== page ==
In the context of resource constraints that are commonly experienced in SIDS, Samoa’s integration of the Standards into Minimum Service Standards for primary and secondary schools facilitated a level of efficiency by using existing accountability mechanisms. There was opportunity to build onto this by mandating business licencing for food vendors operating in and around schools, and revoking licences from operators found not to comply. This approach has been adopted in the Australian Capital Territory (Australia), where a canteen licence is conditional on adherence to the school food and drink policy . Efforts to strengthen enforcement could also draw on legally binding school food policies that have been adopted in the US , UK , Korea  and Brazil .
Addressing policy barriers for actors responsible for implementation
Evidence suggests that policy makers may need to counter some of the financial constraints faced by individuals, schools, and communities in order to lift compliance with school food policies [14, 68, 69], for instance by reducing reliance on canteen revenue for school maintenance, or offering grants or reward programs . There is also scope to facilitate programs to empower and create economic opportunities for local communities by incentivising schools to source foods from local producers . Simultaneously, there is a need to reduce the influence of external food vendors on children’s food intake. The Philippines, Korea and Singapore are among countries in the Western Pacific Region that have taken steps to restrict vendors from selling unhealthy foods and beverages within a designated radius of schools [16, 17, 71].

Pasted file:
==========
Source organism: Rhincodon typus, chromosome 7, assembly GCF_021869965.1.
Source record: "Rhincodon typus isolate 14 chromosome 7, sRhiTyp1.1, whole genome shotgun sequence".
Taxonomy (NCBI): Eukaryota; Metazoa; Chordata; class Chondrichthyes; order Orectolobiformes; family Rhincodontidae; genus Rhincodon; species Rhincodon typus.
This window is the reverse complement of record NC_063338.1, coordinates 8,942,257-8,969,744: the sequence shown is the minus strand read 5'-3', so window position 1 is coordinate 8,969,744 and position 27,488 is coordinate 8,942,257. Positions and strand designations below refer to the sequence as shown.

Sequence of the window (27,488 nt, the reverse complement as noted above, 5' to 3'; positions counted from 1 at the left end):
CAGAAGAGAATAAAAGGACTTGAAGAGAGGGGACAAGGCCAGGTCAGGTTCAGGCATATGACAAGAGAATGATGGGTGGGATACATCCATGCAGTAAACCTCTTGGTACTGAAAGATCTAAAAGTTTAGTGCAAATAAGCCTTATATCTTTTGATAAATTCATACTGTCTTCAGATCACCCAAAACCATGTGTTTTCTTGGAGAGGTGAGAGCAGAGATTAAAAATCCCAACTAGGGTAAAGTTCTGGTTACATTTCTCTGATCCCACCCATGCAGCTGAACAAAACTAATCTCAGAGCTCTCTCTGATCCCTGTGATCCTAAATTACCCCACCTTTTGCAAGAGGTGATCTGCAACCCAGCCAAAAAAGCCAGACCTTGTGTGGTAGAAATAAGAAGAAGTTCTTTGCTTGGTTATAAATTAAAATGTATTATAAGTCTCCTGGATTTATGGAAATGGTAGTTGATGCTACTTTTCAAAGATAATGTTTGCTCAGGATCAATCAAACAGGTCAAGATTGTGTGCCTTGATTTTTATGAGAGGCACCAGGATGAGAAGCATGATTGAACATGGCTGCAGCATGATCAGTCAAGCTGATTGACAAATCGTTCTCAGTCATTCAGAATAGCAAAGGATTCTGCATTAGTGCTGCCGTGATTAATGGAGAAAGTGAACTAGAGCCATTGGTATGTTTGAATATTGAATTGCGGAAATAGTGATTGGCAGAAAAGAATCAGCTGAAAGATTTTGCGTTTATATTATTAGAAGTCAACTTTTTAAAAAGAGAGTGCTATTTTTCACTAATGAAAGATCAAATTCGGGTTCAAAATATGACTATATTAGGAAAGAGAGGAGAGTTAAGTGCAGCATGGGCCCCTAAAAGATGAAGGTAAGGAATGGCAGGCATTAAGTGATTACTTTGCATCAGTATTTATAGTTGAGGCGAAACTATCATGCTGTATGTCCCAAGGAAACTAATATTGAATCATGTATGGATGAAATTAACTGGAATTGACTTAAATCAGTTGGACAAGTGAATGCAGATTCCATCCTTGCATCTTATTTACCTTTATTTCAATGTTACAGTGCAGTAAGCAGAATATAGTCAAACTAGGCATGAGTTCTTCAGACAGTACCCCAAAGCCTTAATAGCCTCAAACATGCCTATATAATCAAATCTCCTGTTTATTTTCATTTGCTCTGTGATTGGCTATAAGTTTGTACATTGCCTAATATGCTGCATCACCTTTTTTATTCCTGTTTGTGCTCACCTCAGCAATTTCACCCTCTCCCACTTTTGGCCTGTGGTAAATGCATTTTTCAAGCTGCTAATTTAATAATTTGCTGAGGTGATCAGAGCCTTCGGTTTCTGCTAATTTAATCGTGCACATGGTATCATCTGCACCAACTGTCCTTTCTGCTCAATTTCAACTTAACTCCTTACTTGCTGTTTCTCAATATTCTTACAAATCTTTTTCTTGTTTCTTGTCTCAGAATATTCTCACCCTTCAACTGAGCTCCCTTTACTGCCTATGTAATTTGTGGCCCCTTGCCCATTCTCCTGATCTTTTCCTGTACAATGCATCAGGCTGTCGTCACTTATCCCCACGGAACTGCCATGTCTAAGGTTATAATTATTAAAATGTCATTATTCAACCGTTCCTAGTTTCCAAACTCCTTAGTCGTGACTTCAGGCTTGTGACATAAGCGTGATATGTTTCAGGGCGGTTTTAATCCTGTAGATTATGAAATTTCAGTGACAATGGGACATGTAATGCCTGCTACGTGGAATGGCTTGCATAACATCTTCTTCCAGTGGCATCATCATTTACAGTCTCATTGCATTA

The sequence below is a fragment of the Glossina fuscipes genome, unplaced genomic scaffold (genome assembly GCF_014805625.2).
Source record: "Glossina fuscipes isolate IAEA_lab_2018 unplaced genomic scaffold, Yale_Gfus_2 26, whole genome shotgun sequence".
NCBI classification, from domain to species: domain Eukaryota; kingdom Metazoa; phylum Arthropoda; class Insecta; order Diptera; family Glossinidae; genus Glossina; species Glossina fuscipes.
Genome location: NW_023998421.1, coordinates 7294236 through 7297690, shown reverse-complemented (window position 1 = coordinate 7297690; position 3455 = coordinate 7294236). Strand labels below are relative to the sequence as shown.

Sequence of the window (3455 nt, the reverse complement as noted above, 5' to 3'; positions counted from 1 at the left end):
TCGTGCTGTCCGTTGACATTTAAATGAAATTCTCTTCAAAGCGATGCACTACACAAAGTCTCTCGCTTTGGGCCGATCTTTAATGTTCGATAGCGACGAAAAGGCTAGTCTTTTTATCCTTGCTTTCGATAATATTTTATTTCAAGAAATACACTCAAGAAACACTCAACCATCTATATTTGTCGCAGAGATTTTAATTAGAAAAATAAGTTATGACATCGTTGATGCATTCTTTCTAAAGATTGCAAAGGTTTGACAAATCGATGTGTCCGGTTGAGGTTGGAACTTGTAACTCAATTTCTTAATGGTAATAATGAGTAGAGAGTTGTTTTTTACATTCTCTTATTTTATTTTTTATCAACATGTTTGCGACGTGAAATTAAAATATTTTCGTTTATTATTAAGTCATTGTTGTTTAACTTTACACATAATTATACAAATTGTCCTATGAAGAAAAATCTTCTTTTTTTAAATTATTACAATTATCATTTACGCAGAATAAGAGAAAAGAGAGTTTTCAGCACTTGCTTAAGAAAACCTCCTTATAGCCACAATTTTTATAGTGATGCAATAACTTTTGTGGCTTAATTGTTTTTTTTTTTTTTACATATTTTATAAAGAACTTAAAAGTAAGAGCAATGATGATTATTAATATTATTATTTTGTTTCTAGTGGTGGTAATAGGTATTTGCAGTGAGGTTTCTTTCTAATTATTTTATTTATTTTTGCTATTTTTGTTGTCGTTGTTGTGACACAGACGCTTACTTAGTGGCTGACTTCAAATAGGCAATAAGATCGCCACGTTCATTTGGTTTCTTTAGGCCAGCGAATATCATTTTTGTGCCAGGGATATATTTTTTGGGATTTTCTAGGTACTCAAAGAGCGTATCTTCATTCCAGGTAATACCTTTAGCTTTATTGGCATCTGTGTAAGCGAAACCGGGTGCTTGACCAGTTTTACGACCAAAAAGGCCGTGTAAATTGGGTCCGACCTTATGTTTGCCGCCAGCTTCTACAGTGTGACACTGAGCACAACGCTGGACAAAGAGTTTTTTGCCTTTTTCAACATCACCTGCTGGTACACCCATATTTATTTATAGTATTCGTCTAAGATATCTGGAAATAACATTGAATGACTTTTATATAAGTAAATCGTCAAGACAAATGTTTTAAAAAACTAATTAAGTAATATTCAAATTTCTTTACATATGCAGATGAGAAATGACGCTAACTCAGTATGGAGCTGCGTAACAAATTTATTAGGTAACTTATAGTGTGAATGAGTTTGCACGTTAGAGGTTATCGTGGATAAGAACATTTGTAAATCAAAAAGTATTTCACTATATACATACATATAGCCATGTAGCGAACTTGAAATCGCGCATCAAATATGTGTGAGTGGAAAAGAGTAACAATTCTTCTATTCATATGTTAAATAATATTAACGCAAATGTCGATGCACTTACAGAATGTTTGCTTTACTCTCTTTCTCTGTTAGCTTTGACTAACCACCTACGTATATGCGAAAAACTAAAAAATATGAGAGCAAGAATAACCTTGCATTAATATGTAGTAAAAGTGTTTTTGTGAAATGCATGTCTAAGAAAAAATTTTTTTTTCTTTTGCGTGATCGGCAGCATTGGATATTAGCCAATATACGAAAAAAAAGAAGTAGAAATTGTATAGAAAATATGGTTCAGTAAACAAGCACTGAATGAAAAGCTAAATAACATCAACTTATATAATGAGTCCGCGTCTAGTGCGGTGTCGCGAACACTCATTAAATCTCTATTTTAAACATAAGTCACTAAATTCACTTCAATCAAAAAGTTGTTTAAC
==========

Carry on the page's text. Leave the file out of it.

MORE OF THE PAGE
Both our study and others [68, 71] have found that food and nutrition literacy remains low for school-level actors. Accordingly, programs to build the requisite knowledge and skills for vendors, principals, school committees and communities to implement school food policies are likely to be valuable [18, 19, 76]. Vendors may need ongoing support and training, specifically on providing low-cost, compliant food options . In addition, there is evidence that school food policies that are underpinned by a clear system of food classification, including specific examples of compliant and non-compliant products can substantially reduce misinterpretation [18, 77]. Moreover, the degree to which nutrition literacy hinders the widespread adoption of school food policies, and the scale of the NCD crisis in Samoa and other SIDS, suggests that governments should consider how to address nutrition literacy more systemically , for instance through scaling up the volume of mandatory nutrition curriculum  or by offering accredited training options for food vendors and committee members [67, 80].